The aroma of filter coffee fills the sunlit kitchen. I sit with Steve and Barry at the old wooden table. They’re talking about the All Blacks match at Twickenham this afternoon. And they’ve got tickets. And what’s going through my mind? I want to buy a book down at Blackwell’s on the High street. A scraping of chairs and they’re off. The coffee cups left for your’s truly.
I clear the cups, put them on the drainer for later. Wipe the table and rinse the flask of the coffee filter before putting it back in the machine. The kitchen darkens as a cloud passes over and gets momentarily colder.
Coat, handbag and keys. I’m not good in the morning anyway. My bike chain clanks as it falls from its moorings around the garden railings. Lock it onto my bike and wipe the seat clean of raindrops.
Down on the busy High street it feels somehow unfamiliar. Look up and down past the busy cars. It’s pretty, unlike some parts of this city. The lights flash amber and then green, engines noisier as the traffic moves again. This noise isn’t a “Blackwell’s noise”. I cycle further down, it’s familiar but not right.
I told you I’m not a morning girl.
Puzzled I turn and go the other way, beyond Carfax but still it’s not right. Stop, unmount and stop a pedestrian. She looks at my scarf with outright disdain. I know the type. I should have gone to Somerville like proper girls.
“Can you tell me the way to Blackwell’s Bookshop, please?”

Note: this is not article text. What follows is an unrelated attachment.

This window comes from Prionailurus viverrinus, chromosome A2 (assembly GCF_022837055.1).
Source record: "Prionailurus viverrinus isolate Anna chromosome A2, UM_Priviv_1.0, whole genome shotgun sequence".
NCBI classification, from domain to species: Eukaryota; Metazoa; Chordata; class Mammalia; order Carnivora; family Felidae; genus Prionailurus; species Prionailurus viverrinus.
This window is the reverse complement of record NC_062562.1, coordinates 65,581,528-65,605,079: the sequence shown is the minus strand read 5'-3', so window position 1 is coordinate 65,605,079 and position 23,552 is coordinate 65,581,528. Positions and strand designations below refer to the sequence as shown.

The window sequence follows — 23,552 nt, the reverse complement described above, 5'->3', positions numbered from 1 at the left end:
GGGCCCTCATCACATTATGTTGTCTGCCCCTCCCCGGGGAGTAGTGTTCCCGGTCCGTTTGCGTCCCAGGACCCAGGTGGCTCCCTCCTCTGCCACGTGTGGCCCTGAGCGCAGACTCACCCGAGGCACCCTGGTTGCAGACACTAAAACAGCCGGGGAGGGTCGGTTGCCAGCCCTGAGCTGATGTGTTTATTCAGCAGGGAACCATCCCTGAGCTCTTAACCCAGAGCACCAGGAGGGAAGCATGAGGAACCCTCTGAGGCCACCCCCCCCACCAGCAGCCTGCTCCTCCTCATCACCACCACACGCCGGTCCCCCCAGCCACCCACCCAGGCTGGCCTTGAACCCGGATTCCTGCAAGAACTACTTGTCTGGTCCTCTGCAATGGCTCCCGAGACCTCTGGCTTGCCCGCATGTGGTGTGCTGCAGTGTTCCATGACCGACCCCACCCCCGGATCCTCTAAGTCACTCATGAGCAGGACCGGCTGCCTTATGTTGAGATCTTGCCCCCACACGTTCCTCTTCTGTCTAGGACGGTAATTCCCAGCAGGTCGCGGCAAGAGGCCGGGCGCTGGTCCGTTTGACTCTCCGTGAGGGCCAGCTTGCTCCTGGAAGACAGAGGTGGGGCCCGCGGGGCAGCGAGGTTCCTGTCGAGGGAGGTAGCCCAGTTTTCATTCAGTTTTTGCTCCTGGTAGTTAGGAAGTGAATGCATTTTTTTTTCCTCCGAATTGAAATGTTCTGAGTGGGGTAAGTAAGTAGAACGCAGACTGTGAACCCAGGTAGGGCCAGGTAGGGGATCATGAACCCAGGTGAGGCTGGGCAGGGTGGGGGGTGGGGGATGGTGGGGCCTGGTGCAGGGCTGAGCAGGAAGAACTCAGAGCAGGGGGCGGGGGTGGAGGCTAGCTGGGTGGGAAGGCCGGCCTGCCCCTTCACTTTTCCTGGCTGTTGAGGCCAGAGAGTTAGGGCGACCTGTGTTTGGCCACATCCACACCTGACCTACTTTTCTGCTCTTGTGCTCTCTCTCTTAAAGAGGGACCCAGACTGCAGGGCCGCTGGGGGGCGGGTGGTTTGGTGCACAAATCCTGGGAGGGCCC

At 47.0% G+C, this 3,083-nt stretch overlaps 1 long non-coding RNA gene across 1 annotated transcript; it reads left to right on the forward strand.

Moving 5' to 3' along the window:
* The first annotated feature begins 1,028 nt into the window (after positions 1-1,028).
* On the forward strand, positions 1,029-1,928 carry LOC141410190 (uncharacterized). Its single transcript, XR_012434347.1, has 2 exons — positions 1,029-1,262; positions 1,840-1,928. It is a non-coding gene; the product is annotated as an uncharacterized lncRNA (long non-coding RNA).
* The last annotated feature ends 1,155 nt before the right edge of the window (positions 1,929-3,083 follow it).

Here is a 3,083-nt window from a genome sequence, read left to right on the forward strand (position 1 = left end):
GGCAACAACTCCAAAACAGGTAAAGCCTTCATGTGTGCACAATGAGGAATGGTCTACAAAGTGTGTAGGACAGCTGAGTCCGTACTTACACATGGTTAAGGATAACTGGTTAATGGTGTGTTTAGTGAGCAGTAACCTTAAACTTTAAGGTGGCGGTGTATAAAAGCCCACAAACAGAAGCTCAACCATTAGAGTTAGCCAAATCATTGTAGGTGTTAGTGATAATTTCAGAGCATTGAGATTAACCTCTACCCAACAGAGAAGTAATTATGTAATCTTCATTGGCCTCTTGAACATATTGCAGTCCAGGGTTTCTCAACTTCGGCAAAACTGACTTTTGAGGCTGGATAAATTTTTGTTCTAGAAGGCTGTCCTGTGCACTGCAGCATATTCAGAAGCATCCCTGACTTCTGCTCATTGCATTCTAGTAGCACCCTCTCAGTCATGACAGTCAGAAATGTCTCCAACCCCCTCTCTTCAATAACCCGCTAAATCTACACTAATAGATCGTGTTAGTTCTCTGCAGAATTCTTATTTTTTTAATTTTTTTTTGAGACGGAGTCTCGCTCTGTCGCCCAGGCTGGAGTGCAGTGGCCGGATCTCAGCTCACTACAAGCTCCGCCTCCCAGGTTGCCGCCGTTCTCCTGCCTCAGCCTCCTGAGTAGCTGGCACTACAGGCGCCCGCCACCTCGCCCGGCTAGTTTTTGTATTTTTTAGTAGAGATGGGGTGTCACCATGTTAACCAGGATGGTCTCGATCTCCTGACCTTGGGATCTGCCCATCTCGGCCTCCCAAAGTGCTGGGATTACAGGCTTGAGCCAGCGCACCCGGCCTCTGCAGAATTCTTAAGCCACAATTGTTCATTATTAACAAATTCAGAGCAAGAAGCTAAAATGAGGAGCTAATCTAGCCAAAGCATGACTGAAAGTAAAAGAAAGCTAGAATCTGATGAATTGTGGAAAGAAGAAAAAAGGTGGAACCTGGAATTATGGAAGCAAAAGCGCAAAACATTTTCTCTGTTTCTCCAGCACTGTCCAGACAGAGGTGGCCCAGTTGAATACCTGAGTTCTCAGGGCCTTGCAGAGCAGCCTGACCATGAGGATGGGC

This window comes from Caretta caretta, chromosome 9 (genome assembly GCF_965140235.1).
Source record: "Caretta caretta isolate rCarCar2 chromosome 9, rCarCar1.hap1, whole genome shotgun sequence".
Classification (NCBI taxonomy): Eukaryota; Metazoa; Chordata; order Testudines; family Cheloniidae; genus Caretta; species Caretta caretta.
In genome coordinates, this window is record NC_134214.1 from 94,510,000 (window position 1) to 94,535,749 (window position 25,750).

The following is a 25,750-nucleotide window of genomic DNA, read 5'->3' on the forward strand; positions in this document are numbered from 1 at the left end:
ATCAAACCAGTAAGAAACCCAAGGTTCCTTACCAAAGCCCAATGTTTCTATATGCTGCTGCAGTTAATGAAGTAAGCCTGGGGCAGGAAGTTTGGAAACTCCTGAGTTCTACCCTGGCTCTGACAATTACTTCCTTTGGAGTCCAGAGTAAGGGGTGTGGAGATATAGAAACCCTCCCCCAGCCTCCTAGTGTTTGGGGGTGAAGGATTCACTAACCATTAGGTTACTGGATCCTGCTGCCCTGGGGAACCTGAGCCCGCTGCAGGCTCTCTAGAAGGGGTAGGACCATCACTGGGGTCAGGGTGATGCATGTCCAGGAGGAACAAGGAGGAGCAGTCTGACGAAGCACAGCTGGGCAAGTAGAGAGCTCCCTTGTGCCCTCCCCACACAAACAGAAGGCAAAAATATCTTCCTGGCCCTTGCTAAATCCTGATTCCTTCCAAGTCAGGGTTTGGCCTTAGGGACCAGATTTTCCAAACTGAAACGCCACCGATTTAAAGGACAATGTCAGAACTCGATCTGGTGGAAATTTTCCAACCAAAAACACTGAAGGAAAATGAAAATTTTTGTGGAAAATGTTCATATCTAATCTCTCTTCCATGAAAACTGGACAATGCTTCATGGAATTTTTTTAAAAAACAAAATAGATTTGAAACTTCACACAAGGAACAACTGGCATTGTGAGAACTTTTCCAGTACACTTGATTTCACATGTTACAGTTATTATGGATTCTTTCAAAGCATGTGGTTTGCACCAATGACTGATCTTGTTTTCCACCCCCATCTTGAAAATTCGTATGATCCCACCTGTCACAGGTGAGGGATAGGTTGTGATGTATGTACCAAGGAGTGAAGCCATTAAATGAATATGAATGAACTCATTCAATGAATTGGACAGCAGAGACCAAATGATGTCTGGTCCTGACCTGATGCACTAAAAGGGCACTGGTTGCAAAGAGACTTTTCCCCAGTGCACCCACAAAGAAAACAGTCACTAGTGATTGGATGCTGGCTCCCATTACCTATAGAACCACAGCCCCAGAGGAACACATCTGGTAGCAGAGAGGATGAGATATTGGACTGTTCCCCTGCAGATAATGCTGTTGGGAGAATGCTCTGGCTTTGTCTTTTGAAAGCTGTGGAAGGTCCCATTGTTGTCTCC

Her face softens into a smile. “You’re looking for Broad street, miss” A flash as my memories are annealed to reality. “Thanks” I say, beaming. Turn my bike through the bustling traffic and head up the other way. Up the shadowy back streets where the most ancient of colleges lurk. Turn right into the bright – and quieter – Broad street. The sun is shining, the smell of mown grass.
Pushing open the door, inhale bookshop. Look around at shelves lined with enticing volumes. Luther’s Middle Years. Its weight alone is one of a book’s pleasures. Its pale purple jacket another. Skim through the pictures of a life long still. Choosing a page at random, read. The prose is adequate, not ornate and not engaging. It’s a book you read. It’s not a prose to lose yourself in like Thomas Hardy’s Trumpet Major. I can still smell the scenes, the hedgerows and tumbledown cottages. I put the dull volume back in its place, look around the shop.
To the front of the shop by the door is the art section. Amply lit from the window. Kneel on the thin carpeting, I see it. Draw the thin volume from its lair. A paper cover, not the hard back from the library.
Anyway, a paperback is all I can afford as a student. Opening it randomly, it’s jammed with pen sketches of ancient carved patterns. Men with strange beards and birds with intertwined necks. Evoking a feeling of security and excitement at the same time. My imagination takes a leap beyond and into the pictures coloured and flowing.
It’s a treasured book to this day. It lies to my left as I write this thirty years later.